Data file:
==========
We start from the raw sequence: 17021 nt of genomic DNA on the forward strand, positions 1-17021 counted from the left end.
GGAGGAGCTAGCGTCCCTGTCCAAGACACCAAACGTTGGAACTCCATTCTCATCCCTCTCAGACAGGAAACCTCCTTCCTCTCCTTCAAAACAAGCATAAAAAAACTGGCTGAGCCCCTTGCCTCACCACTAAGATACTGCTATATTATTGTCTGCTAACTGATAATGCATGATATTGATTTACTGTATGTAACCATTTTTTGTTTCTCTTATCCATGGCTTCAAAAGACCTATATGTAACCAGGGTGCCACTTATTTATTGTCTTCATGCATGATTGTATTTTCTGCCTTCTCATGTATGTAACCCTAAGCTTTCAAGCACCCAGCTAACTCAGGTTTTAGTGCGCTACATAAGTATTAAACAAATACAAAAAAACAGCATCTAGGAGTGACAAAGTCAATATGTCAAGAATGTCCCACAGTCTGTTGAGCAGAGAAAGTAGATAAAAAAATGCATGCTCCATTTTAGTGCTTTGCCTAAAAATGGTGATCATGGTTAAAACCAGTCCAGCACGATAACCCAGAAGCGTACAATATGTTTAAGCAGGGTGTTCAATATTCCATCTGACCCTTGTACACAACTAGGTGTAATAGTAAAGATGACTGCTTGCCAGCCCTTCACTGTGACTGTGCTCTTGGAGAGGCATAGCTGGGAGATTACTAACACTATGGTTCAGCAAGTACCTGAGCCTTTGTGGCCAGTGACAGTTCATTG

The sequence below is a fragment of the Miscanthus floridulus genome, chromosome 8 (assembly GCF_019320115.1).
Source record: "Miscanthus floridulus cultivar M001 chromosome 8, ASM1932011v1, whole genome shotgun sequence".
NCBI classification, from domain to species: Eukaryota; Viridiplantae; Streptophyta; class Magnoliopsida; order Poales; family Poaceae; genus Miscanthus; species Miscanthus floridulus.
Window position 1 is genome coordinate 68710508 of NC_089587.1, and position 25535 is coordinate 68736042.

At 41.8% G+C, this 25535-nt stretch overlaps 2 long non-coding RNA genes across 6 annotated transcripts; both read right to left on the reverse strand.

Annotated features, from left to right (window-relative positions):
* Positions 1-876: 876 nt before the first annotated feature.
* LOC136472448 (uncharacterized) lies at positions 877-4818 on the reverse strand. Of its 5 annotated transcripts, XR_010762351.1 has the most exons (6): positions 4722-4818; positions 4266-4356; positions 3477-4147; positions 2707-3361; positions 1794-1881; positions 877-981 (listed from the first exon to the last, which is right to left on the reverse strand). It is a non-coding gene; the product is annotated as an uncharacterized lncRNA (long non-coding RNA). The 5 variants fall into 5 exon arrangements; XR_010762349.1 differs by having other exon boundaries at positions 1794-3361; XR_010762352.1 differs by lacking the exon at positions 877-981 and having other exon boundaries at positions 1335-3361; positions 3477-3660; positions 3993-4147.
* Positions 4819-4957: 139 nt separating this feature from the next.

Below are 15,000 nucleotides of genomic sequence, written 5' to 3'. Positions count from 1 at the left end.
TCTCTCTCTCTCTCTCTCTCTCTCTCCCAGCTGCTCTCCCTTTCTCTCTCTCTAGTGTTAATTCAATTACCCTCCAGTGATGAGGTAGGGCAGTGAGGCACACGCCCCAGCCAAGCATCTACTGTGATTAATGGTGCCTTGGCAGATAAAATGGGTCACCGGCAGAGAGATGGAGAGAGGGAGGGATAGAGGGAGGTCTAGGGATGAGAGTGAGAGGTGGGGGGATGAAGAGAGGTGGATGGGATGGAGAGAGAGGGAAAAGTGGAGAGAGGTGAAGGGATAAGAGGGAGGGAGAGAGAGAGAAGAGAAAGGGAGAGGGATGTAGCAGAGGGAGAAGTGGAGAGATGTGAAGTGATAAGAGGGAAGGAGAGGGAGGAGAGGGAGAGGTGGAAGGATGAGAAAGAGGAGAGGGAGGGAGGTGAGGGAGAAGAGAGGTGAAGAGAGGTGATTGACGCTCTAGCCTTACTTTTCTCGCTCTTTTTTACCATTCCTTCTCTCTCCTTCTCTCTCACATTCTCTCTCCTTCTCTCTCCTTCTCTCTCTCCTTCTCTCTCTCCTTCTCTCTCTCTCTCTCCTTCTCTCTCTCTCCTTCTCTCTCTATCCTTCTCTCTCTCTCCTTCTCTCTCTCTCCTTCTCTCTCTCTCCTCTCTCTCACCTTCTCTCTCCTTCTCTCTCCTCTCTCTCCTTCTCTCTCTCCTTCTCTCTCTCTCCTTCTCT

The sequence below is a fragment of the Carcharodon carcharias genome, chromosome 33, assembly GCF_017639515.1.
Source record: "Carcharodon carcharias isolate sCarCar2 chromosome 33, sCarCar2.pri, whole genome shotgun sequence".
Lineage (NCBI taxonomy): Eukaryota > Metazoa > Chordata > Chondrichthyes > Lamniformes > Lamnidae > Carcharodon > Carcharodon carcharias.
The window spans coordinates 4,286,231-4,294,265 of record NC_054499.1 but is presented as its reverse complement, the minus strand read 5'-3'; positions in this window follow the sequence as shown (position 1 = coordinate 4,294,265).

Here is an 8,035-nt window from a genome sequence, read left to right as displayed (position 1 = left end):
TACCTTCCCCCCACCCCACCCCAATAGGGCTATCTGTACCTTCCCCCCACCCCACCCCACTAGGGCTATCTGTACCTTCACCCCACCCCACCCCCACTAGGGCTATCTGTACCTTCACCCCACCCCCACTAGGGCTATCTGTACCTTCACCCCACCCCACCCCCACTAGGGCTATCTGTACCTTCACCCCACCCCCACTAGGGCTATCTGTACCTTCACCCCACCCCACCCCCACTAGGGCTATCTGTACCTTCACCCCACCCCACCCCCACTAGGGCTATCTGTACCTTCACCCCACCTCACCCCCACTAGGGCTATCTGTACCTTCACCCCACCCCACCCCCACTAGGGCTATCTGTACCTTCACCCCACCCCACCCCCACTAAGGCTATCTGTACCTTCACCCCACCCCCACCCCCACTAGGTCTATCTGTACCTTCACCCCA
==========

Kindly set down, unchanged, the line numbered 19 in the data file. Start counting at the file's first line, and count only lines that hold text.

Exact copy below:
TACCTTCCCCCCACCCCACCCCAATAGGGCTATCTGTACCTTCCCCCCACCCCACCCCACTAGGGCTATCTGTACCTTCACCCCACCCCACCCCCACTAGGGCTATCTGTACCTTCACCCCACCCCCACTAGGGCTATCTGTACCTTCACCCCACCCCACCCCCACTAGGGCTATCTGTACCTTCACCCCACCCCCACTAGGGCTATCTGTACCTTCACCCCACCCCACCCCCACTAGGGCTATCTGTACCTTCACCCCACCCCACCCCCACTAGGGCTATCTGTACCTTCACCCCACCTCACCCCCACTAGGGCTATCTGTACCTTCACCCCACCCCACCCCCACTAGGGCTATCTGTACCTTCACCCCACCCCACCCCCACTAAGGCTATCTGTACCTTCACCCCACCCCCACCCCCACTAGGTCTATCTGTACCTTCACCCCA